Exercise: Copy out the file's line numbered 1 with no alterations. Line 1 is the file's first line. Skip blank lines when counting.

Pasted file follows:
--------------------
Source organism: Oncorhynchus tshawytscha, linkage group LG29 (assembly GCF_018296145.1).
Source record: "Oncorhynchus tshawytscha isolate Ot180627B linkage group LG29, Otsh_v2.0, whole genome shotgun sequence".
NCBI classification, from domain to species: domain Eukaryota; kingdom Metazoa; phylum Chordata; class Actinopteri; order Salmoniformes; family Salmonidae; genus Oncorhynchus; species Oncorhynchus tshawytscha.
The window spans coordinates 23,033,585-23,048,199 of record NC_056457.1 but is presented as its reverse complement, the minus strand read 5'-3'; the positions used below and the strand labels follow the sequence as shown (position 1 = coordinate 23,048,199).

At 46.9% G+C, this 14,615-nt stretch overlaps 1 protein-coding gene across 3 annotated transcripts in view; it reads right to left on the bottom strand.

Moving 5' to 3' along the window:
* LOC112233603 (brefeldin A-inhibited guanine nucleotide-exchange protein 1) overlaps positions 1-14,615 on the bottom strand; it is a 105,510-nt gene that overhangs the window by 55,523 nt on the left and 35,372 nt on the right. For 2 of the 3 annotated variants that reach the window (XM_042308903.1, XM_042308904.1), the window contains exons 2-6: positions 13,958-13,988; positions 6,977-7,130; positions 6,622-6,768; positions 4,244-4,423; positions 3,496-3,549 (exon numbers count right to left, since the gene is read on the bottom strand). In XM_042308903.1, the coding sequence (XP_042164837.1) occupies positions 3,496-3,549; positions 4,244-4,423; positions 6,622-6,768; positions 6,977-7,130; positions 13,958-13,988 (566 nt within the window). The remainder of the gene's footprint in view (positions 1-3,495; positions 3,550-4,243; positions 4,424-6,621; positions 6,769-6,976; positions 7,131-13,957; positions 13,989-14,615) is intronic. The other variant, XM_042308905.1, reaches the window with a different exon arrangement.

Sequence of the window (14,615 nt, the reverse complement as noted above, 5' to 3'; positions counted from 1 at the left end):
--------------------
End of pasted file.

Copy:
Source organism: Oncorhynchus tshawytscha, linkage group LG29 (assembly GCF_018296145.1).